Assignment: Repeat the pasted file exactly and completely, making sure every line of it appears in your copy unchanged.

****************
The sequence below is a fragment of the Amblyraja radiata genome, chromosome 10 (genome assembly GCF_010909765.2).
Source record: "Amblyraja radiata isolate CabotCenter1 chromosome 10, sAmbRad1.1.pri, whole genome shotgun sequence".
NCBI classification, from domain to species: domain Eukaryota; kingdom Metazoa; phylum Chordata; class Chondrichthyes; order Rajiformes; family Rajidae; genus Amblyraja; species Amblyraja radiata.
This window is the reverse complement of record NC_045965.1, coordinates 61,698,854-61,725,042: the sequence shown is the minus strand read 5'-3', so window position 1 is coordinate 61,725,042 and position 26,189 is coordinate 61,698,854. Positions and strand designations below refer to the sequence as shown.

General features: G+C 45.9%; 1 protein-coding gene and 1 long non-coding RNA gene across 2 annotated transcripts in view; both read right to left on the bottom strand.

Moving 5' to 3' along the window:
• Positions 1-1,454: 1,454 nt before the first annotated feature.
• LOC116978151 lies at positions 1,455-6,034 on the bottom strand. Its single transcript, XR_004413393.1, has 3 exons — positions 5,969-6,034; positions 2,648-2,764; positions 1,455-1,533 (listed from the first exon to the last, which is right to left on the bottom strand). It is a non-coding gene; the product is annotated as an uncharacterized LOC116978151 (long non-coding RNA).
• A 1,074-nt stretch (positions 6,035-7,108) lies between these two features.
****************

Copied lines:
The sequence below is a fragment of the Amblyraja radiata genome, chromosome 10 (genome assembly GCF_010909765.2).
Source record: "Amblyraja radiata isolate CabotCenter1 chromosome 10, sAmbRad1.1.pri, whole genome shotgun sequence".
NCBI classification, from domain to species: domain Eukaryota; kingdom Metazoa; phylum Chordata; class Chondrichthyes; order Rajiformes; family Rajidae; genus Amblyraja; species Amblyraja radiata.
This window is the reverse complement of record NC_045965.1, coordinates 61,698,854-61,725,042: the sequence shown is the minus strand read 5'-3', so window position 1 is coordinate 61,725,042 and position 26,189 is coordinate 61,698,854. Positions and strand designations below refer to the sequence as shown.

General features: G+C 45.9%; 1 protein-coding gene and 1 long non-coding RNA gene across 2 annotated transcripts in view; both read right to left on the bottom strand.

Moving 5' to 3' along the window:
• Positions 1-1,454: 1,454 nt before the first annotated feature.
• LOC116978151 lies at positions 1,455-6,034 on the bottom strand. Its single transcript, XR_004413393.1, has 3 exons — positions 5,969-6,034; positions 2,648-2,764; positions 1,455-1,533 (listed from the first exon to the last, which is right to left on the bottom strand). It is a non-coding gene; the product is annotated as an uncharacterized LOC116978151 (long non-coding RNA).
• A 1,074-nt stretch (positions 6,035-7,108) lies between these two features.